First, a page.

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This thesis is concerned with developing a sociological analysis of the history and consolidation of the medical service in English prisons. It covers the period 1774-1988 and explores a number of dimensions in relation to the Prison Medical Service (PWS) during this period. It challenges the notion of historical progression and benevolence which is often linked to an evolutionary view of medical development. An alternative theoretical perspective is proposed based on a critical reading of the work of Michel Foucault. This critical reading allows for the exploration of the relationship between medical discourse, discipline and regulation; the differential impact of medical power on women. prisoners; the relationship between "less-eligibility" and the medical care of the confined; the resistance of prisoners to medical power; the inter-relationship between professional power and the English state. From this dialectical analysis, it is proposed that wider concerns around the regulation of the body and the normalisation of the mind were crucial determining factors in the consolidation of medical and psychiatric power in English prisons.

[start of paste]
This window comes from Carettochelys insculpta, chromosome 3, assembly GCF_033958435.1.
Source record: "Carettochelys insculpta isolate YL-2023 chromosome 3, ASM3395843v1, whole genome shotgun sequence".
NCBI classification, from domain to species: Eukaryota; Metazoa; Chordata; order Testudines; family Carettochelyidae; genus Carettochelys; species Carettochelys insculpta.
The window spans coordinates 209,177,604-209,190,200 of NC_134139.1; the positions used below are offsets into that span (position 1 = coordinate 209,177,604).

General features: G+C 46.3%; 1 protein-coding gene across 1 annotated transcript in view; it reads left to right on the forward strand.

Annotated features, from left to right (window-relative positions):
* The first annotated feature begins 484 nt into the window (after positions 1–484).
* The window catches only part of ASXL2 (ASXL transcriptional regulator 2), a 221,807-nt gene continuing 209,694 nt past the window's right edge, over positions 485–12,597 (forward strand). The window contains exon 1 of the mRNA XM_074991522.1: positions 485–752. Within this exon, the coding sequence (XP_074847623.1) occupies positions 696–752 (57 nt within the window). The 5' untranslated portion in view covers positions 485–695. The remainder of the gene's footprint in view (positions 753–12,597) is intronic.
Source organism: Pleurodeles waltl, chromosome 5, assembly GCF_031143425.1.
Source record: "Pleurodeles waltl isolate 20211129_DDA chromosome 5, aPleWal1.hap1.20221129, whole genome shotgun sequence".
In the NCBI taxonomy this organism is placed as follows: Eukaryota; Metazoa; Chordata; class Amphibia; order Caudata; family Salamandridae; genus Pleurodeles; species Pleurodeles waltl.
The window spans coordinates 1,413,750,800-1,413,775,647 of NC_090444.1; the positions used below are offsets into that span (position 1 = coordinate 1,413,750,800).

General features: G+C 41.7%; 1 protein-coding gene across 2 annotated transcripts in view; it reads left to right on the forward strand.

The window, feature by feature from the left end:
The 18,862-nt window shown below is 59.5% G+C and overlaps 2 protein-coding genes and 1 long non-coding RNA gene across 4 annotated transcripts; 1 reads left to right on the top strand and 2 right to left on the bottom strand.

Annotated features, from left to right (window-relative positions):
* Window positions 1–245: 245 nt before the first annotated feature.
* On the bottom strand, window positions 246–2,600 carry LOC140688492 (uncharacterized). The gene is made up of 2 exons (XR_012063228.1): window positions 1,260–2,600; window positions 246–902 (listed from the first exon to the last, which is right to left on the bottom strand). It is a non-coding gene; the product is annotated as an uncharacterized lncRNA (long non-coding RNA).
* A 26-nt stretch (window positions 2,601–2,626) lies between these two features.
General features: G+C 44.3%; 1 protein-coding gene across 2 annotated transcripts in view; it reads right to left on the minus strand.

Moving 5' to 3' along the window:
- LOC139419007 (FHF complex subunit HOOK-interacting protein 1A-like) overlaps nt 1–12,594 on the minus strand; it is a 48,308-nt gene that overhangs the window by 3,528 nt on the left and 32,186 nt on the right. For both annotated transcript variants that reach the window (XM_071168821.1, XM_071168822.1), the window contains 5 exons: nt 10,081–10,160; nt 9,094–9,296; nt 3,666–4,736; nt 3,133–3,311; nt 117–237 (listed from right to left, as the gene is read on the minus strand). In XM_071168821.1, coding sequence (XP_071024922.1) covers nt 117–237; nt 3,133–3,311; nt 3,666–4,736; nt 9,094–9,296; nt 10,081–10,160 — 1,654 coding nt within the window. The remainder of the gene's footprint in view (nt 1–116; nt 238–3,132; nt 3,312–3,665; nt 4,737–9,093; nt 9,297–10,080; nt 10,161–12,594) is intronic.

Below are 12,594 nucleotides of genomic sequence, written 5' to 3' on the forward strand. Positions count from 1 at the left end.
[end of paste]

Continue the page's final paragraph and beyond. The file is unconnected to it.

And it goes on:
|Item Type:||Thesis (PhD)|
|Copyright Holders:||1989 The Author|
|Keywords:||medical care of prisoners; history of English prisons|
|Academic Unit/Department:||Social Sciences|
|Depositing User:||Juliet I. Baxter|
|Date Deposited:||12 Nov 2009 16:59|
|Last Modified:||23 Feb 2016 19:17|
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